# One-dimensional Infinite Potential Well | Quantum Mechanics

In quantum mechanics, the one-dimensional infinite potential well is a common model used to study the behavior of a particle that is confined to moving in one dimension within a finite region of space.

This model is useful for understanding many physical phenomena, including the properties of atoms, molecules, and solid-state materials.

## The Model

The one-dimensional infinite potential well model consists of a particle of mass $m$ that is confined to move within a region of length $L$ along a single axis, typically the $x$-axis.

The potential energy of the particle is infinite outside of the region, and zero within the region, so that the particle is effectively trapped within the well.

The potential energy function $V(x)$ for this system is given by:

V(x) = 0 if 0 < x  L

$\infty$ otherwise

## Wavefunction Solutions

The Schrödinger equation for the one-dimensional infinite potential well can be solved analytically. The time-independent Schrödinger equation is given by: $$-\frac{\hbar^2}{2m}\frac{d^2\psi(x)}{dx^2} + V(x)\psi(x) = E\psi(x)$$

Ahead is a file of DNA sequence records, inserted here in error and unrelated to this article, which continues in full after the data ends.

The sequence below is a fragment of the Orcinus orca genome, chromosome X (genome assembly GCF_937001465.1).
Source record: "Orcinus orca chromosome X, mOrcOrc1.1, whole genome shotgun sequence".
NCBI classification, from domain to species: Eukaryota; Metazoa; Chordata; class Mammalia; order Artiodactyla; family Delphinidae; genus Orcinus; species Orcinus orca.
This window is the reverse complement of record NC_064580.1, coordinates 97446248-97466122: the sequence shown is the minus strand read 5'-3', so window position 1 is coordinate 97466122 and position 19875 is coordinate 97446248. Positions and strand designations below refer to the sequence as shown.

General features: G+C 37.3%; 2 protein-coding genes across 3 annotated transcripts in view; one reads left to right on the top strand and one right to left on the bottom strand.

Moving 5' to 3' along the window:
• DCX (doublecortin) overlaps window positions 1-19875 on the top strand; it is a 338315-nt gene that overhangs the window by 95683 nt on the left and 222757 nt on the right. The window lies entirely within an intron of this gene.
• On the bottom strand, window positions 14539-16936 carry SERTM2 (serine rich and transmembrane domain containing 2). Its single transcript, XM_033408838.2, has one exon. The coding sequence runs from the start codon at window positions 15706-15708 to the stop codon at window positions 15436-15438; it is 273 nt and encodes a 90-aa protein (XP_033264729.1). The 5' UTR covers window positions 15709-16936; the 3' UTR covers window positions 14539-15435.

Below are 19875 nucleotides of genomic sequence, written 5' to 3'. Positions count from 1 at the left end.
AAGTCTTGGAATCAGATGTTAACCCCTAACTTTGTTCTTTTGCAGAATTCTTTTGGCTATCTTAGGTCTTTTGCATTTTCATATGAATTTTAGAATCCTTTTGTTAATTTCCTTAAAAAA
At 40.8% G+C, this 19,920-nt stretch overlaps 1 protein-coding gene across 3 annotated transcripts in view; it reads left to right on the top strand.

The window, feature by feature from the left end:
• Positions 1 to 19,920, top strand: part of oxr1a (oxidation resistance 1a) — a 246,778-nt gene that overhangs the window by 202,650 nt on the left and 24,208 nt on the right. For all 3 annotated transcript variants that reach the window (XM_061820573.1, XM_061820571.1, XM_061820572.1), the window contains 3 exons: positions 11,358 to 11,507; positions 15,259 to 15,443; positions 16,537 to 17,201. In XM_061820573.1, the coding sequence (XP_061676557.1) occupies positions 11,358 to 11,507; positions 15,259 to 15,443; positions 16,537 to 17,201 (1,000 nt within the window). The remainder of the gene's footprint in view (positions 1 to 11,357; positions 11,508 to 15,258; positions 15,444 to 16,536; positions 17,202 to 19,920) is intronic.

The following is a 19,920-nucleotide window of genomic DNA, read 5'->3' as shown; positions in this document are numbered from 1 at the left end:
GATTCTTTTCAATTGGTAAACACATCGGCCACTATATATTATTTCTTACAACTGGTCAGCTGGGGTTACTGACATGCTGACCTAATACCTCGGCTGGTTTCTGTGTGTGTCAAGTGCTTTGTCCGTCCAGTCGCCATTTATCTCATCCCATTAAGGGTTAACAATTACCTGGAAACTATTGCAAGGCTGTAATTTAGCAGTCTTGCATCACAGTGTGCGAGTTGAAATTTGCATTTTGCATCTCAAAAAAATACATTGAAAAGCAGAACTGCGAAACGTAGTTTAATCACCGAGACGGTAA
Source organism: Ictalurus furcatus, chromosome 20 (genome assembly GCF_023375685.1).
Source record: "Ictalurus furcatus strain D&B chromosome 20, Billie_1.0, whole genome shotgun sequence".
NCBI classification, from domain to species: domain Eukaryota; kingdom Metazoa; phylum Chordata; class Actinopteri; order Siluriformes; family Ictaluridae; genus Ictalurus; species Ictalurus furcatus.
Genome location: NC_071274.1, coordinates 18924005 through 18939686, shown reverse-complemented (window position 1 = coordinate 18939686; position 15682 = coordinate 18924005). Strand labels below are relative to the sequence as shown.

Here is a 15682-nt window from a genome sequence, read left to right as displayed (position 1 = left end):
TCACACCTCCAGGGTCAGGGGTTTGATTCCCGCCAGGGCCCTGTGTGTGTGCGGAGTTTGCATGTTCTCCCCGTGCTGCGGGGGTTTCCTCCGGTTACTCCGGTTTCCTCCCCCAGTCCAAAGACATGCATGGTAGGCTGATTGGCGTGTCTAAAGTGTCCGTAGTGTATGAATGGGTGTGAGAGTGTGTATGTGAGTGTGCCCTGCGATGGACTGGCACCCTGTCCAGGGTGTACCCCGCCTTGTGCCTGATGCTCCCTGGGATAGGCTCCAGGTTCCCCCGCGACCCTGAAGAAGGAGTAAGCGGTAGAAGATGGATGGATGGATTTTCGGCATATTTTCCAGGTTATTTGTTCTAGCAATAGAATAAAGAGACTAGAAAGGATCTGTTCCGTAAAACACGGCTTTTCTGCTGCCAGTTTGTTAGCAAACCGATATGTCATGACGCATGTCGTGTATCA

Within the region of the well, where the potential energy is zero, the Schrödinger equation reduces to: $$-\frac{\hbar^2}{2m}\frac{d^2\psi(x)}{dx^2} = E\psi(x)$$

The general solution to this differential equation is a linear combination of sine and cosine functions: $$\psi_n(x) = A\sin\left(\frac{n\pi x}{L}\right) + B\cos\left(\frac{n\pi x}{L}\right)$$ where $n$ is a positive integer that specifies the energy level of the particle.

The constants $A$ and $B$ are determined by the boundary conditions, which require that the wavefunction be continuous and finite everywhere within the region of the well.

## Energy Levels

The energy levels of the particle in the one-dimensional infinite potential well are quantized, meaning that the particle can only have certain discrete values of energy.

The energy of the particle in the nth energy level is given by: $$E_n = \frac{n^2\pi^2\hbar^2}{2mL^2}$$

The ground state of the particle, corresponding to the lowest energy level, is given by $n=1$ and has an energy of $E_1 = \frac{\pi^2\hbar^2}{2mL^2}$.

The energy levels increase as $n^2$, so that the energy spacing between adjacent levels becomes smaller as $n$ increases.